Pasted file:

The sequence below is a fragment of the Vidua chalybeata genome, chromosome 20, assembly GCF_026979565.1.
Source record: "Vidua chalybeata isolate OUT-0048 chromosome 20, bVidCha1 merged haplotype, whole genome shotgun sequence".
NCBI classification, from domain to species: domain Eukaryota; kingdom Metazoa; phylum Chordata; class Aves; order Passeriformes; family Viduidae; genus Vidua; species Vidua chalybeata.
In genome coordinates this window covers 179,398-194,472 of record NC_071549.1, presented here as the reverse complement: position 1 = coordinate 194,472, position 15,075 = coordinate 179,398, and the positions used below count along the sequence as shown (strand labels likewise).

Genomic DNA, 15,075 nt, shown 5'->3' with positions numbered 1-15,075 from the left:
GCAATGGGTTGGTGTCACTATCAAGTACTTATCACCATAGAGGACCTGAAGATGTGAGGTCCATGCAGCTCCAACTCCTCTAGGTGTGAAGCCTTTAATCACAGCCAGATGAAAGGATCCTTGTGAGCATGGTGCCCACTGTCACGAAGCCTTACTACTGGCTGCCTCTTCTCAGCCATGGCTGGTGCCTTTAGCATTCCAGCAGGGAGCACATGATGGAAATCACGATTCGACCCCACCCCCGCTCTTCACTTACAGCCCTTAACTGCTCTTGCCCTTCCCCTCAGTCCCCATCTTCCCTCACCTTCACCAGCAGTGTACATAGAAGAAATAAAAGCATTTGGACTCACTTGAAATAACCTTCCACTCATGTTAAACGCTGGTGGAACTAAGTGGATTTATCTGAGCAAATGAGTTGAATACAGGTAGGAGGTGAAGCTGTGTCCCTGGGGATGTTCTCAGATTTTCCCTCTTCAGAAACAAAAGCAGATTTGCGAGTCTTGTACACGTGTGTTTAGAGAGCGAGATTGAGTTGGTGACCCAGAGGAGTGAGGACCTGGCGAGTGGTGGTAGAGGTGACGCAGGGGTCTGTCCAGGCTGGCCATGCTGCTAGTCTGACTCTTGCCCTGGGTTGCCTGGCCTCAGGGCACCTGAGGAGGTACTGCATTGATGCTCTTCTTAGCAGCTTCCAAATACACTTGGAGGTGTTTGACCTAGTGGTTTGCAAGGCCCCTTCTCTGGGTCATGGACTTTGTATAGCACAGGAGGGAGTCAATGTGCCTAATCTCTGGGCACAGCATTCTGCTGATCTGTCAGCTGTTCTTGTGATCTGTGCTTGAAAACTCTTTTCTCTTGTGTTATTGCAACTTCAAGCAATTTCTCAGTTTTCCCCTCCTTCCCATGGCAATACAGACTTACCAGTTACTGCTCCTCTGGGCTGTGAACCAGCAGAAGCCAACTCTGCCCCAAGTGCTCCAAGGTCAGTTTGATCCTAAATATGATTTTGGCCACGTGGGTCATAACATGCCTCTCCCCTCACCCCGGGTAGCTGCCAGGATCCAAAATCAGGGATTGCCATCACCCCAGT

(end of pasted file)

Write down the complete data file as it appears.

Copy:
The sequence below is a fragment of the Vidua chalybeata genome, chromosome 20, assembly GCF_026979565.1.
Source record: "Vidua chalybeata isolate OUT-0048 chromosome 20, bVidCha1 merged haplotype, whole genome shotgun sequence".
NCBI classification, from domain to species: domain Eukaryota; kingdom Metazoa; phylum Chordata; class Aves; order Passeriformes; family Viduidae; genus Vidua; species Vidua chalybeata.
In genome coordinates this window covers 179,398-194,472 of record NC_071549.1, presented here as the reverse complement: position 1 = coordinate 194,472, position 15,075 = coordinate 179,398, and the positions used below count along the sequence as shown (strand labels likewise).

Genomic DNA, 15,075 nt, shown 5'->3' with positions numbered 1-15,075 from the left:
GCAATGGGTTGGTGTCACTATCAAGTACTTATCACCATAGAGGACCTGAAGATGTGAGGTCCATGCAGCTCCAACTCCTCTAGGTGTGAAGCCTTTAATCACAGCCAGATGAAAGGATCCTTGTGAGCATGGTGCCCACTGTCACGAAGCCTTACTACTGGCTGCCTCTTCTCAGCCATGGCTGGTGCCTTTAGCATTCCAGCAGGGAGCACATGATGGAAATCACGATTCGACCCCACCCCCGCTCTTCACTTACAGCCCTTAACTGCTCTTGCCCTTCCCCTCAGTCCCCATCTTCCCTCACCTTCACCAGCAGTGTACATAGAAGAAATAAAAGCATTTGGACTCACTTGAAATAACCTTCCACTCATGTTAAACGCTGGTGGAACTAAGTGGATTTATCTGAGCAAATGAGTTGAATACAGGTAGGAGGTGAAGCTGTGTCCCTGGGGATGTTCTCAGATTTTCCCTCTTCAGAAACAAAAGCAGATTTGCGAGTCTTGTACACGTGTGTTTAGAGAGCGAGATTGAGTTGGTGACCCAGAGGAGTGAGGACCTGGCGAGTGGTGGTAGAGGTGACGCAGGGGTCTGTCCAGGCTGGCCATGCTGCTAGTCTGACTCTTGCCCTGGGTTGCCTGGCCTCAGGGCACCTGAGGAGGTACTGCATTGATGCTCTTCTTAGCAGCTTCCAAATACACTTGGAGGTGTTTGACCTAGTGGTTTGCAAGGCCCCTTCTCTGGGTCATGGACTTTGTATAGCACAGGAGGGAGTCAATGTGCCTAATCTCTGGGCACAGCATTCTGCTGATCTGTCAGCTGTTCTTGTGATCTGTGCTTGAAAACTCTTTTCTCTTGTGTTATTGCAACTTCAAGCAATTTCTCAGTTTTCCCCTCCTTCCCATGGCAATACAGACTTACCAGTTACTGCTCCTCTGGGCTGTGAACCAGCAGAAGCCAACTCTGCCCCAAGTGCTCCAAGGTCAGTTTGATCCTAAATATGATTTTGGCCACGTGGGTCATAACATGCCTCTCCCCTCACCCCGGGTAGCTGCCAGGATCCAAAATCAGGGATTGCCATCACCCCAGT